- Suncor Energy looks opportunistic. The 43% “premium” sounds generous but is much lower than most investor’s average price.
- Suncor Energy is a much better company than Canadian Oil Sands. It’s Suncor’s low offer that seems to be the issue, not the share exchange.
- The current market price of COS expects a better offer from Suncor or a rival bid.
- Investors seem very split. This article is a provide guidance and a break down of the offer.
Note: Dollar amounts are in Canadian $ unless mentioned otherwise. USD-CAD 1.3047 Price of 1 USD in CAD as of October 6, 2015.
I woke up Monday morning with a Bloomberg notification saying that Suncor has made a hostile takeover bid on Canadian Oil Sands. The offer came in as a surprise and caught everyone off guard. Let’s just say it’s not very “Canadian” to go hostile, especially in the oil sands close circle. Then my phone started to ring and my inbox filled up with questions from investors on what they should do. People seemed more stressed than usual. I believe the source of stress is due to people feeling pressured to make a decision and since it’s related to money they want to make the right one. Another layer of stress is that most investors are likely losing money on their position on COS, which is a painful position to be in. Accept the offer and lose less money, or don’t accept and lose more money while hoping that oil prices recover one day, or sell when the stock is trading at a premium to the offer. One only needs to read the comment question of news article to see how emotional, opinionated, and split investors are regarding the bid.
First you can relax because you have until December 4, 2015 5:00 pm to make a decision. A lot can happen until then. I would also suggest you read the Take-Over Bid Circular. It lays out the offer and a lot of details. It’s a very legal boring document to read but there’s section that covers the essential. Plus reading it will make you a more informed investor.
People were quick to react on the little information they knew. A lot of the questions seemed to surround what they should do, whether to sell or not, or if the offer was fair, or they simply didn’t understand the offer. There are things I can answer and others that I can’t or will need to wait. The objective of this article is to help investors guide themselves. The following text is of general nature and does not constitute to be legal advice. For disclosure reasons I do not own any shares in COS. I own a little bit of Suncor and it’s not a significant position in my portfolio. Here’s what I gathered so far.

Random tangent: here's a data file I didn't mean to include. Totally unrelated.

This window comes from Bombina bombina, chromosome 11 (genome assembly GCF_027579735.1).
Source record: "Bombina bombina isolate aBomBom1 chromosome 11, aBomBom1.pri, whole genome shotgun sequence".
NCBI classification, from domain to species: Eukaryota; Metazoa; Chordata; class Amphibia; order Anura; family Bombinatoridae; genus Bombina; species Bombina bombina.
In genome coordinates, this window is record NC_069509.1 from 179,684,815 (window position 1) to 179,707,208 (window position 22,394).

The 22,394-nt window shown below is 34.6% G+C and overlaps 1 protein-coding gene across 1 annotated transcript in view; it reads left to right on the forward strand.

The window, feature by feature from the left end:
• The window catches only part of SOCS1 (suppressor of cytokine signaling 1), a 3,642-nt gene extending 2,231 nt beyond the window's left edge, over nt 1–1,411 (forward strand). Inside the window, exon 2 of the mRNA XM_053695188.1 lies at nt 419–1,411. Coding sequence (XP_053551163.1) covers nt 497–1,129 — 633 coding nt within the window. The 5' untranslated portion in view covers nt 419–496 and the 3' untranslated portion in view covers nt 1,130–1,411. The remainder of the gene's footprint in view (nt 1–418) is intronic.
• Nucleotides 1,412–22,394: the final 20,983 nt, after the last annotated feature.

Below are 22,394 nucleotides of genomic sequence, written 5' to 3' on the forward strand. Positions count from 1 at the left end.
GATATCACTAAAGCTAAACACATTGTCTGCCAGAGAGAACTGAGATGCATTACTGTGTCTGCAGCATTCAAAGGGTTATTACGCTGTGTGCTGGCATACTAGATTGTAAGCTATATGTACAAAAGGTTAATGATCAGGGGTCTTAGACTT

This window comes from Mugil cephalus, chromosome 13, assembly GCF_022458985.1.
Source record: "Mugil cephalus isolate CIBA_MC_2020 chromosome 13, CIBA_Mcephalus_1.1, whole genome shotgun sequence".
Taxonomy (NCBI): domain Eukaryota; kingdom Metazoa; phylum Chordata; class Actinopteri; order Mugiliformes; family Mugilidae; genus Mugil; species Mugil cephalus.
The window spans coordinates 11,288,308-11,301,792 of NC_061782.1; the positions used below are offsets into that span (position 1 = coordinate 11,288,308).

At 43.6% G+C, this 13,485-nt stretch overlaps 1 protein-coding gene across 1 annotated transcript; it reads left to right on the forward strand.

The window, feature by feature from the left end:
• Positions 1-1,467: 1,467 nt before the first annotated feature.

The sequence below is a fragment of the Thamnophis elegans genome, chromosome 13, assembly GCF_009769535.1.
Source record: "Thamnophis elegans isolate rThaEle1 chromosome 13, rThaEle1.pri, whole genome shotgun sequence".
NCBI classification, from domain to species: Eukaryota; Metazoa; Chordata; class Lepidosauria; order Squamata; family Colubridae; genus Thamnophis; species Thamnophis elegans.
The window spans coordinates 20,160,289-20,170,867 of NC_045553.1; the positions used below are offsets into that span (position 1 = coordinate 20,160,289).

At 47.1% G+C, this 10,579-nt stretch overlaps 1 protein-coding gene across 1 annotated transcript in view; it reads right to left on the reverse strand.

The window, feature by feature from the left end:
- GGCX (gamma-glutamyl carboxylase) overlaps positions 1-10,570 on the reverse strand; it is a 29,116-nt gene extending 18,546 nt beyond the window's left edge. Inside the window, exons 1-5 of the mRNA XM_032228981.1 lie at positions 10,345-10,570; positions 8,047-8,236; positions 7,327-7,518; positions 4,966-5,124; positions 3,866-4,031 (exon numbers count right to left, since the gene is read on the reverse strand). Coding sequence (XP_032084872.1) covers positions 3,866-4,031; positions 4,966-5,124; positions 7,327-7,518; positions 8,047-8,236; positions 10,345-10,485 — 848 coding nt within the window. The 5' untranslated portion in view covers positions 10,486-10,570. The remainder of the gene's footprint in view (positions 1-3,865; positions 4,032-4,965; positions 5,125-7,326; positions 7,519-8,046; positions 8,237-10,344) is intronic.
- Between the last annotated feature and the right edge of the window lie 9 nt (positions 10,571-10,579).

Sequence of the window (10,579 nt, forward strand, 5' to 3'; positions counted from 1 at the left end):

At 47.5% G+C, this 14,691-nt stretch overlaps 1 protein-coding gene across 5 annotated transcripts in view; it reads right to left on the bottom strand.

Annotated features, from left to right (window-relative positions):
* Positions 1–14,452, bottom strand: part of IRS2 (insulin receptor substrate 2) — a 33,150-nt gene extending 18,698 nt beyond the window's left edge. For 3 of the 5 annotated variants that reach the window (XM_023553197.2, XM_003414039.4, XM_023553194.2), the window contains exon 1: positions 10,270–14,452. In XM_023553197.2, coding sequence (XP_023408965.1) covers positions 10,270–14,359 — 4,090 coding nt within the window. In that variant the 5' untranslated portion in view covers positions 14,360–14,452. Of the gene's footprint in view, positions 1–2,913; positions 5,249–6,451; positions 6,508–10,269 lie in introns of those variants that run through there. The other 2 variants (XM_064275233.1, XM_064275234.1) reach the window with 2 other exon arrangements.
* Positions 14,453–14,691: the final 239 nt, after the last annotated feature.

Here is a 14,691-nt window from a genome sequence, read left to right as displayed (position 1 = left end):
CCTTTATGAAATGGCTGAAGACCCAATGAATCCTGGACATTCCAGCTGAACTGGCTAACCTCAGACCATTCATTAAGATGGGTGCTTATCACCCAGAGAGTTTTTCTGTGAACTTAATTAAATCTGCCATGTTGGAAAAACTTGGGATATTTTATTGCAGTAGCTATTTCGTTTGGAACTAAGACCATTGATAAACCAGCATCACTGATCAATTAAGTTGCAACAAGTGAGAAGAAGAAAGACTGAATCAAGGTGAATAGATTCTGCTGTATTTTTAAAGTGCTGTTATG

Low energy prices have brought havoc to Canadian Oil Sands’ share price. Below of is a chart of COS, Suncor over the last two years:
(click to enlarge)Source: Google Finance. Over the last two years COS lost -53.8% of its value vs –6.55% for Suncor.
Suncor has about $5 billion in cash and decided to do something about it. Suncor is making an unsolicited offer to acquire all of the outstanding shares of Canadian Oil Sands. Unsolicited means that COS wasn’t seeking a buyer. Unsolicited bids are also known as hostile bids. Suncor tried twice to buy COS and the Board rejected. Suncor’s offer was $11.84 on April 9, 2015(based on March 31, 2015 closing price, 0.32 Suncor/COS shares), much higher than Suncor’s current offer of $8.84 (based on October 2, 2015 SU’s closing price) and higher than COS’s current trading price. Suncor made another offer in April and was again rebuffed. Suncor said that the latest offer reflects the 17% drop in crude oil prices since its friendly approach. It looks like Suncor really wants this company and is now going directly to shareholders. Suncor needs 66.6% (two-thirds) of the outstanding shares of COS to be tendered by December 4 2015 to have the deal to be approved. This should be an interesting vote since COS is a widely held company.
Suncor and Canadian Oil Sands have links to each other. They are both partners in the Syncrude Project. Syncrude is the largest producer of light, sweet synthetic oil from Canada’s oil sands. COS has a 36.74% interest in Syncrude but it doesn’t operate the project, its role is to manage the investment and its shareholders. Suncor has a 12% stake, meaning Suncor would own just under half of Syncrude if it successfully buys COS. Other Syncrude partners are: Imperial Oil with 25%, Sinopec 9%, Nexen 7%, Murphy Oil and Mocal Energy with 5% each.
Here’s a breakdown of the offer.
Suncor is offering $4.3 billion in its own stock and would take on about $2.3 billion of COS debt, bringing the total price tag to $6.6 billion. The offer is a 43% premium over the COS’s closing price on October 2, 2015 and a 35% premium over the volume weighted average trading price of the shares for the 30 trading days.
Under this offer you don’t get paid cash. Instead you become a shareholder of Suncor, which includes the Petro-Canada chain of fuel stations as well as its own oil & gas production and refining operations. Suncor is offering of 0.25 of a common share of Suncor for each common share of COS. This sounds simple but was the source of many questions. This is how you interpret this offer:
This means that the value of the offer fluctuates. If Suncor’s stock price goes up, so does the offer. The opposite is also true. As a COS shareholder, you are switching your equity into Suncor.
Full article at Seeking Alpha (free one).